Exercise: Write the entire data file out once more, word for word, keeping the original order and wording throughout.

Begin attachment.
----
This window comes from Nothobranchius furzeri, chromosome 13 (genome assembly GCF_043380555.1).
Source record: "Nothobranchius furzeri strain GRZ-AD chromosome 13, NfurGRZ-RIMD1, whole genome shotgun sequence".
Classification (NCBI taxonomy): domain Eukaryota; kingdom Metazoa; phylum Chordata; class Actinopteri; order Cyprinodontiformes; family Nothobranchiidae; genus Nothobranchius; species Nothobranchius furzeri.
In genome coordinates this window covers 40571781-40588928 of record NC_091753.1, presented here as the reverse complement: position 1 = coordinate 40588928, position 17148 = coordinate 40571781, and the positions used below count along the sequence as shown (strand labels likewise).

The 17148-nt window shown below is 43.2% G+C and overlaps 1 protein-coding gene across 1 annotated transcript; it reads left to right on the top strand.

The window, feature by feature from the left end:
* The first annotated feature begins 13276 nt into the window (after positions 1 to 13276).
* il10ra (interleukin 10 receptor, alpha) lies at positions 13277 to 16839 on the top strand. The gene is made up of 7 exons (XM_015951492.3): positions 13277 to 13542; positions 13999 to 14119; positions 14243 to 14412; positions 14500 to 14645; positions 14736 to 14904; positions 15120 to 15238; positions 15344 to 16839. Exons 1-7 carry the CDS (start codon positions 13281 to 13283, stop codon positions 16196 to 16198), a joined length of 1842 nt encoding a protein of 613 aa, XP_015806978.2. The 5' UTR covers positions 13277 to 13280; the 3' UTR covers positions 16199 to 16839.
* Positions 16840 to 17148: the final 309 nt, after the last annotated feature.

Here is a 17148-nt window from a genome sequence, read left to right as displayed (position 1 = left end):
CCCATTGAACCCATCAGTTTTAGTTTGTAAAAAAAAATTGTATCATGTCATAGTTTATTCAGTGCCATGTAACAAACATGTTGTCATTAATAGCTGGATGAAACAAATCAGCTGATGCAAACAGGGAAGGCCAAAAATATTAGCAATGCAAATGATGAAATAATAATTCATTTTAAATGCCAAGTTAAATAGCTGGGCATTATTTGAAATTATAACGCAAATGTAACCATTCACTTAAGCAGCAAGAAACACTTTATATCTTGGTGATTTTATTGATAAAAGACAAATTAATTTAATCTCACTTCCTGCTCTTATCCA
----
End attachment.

This window comes from Nothobranchius furzeri, chromosome 13 (genome assembly GCF_043380555.1).
Source record: "Nothobranchius furzeri strain GRZ-AD chromosome 13, NfurGRZ-RIMD1, whole genome shotgun sequence".
Classification (NCBI taxonomy): domain Eukaryota; kingdom Metazoa; phylum Chordata; class Actinopteri; order Cyprinodontiformes; family Nothobranchiidae; genus Nothobranchius; species Nothobranchius furzeri.
In genome coordinates this window covers 40571781-40588928 of record NC_091753.1, presented here as the reverse complement: position 1 = coordinate 40588928, position 17148 = coordinate 40571781, and the positions used below count along the sequence as shown (strand labels likewise).

The 17148-nt window shown below is 43.2% G+C and overlaps 1 protein-coding gene across 1 annotated transcript; it reads left to right on the top strand.

The window, feature by feature from the left end:
* The first annotated feature begins 13276 nt into the window (after positions 1 to 13276).
* il10ra (interleukin 10 receptor, alpha) lies at positions 13277 to 16839 on the top strand. The gene is made up of 7 exons (XM_015951492.3): positions 13277 to 13542; positions 13999 to 14119; positions 14243 to 14412; positions 14500 to 14645; positions 14736 to 14904; positions 15120 to 15238; positions 15344 to 16839. Exons 1-7 carry the CDS (start codon positions 13281 to 13283, stop codon positions 16196 to 16198), a joined length of 1842 nt encoding a protein of 613 aa, XP_015806978.2. The 5' UTR covers positions 13277 to 13280; the 3' UTR covers positions 16199 to 16839.
* Positions 16840 to 17148: the final 309 nt, after the last annotated feature.

Here is a 17148-nt window from a genome sequence, read left to right as displayed (position 1 = left end):
CCCATTGAACCCATCAGTTTTAGTTTGTAAAAAAAAATTGTATCATGTCATAGTTTATTCAGTGCCATGTAACAAACATGTTGTCATTAATAGCTGGATGAAACAAATCAGCTGATGCAAACAGGGAAGGCCAAAAATATTAGCAATGCAAATGATGAAATAATAATTCATTTTAAATGCCAAGTTAAATAGCTGGGCATTATTTGAAATTATAACGCAAATGTAACCATTCACTTAAGCAGCAAGAAACACTTTATATCTTGGTGATTTTATTGATAAAAGACAAATTAATTTAATCTCACTTCCTGCTCTTATCCA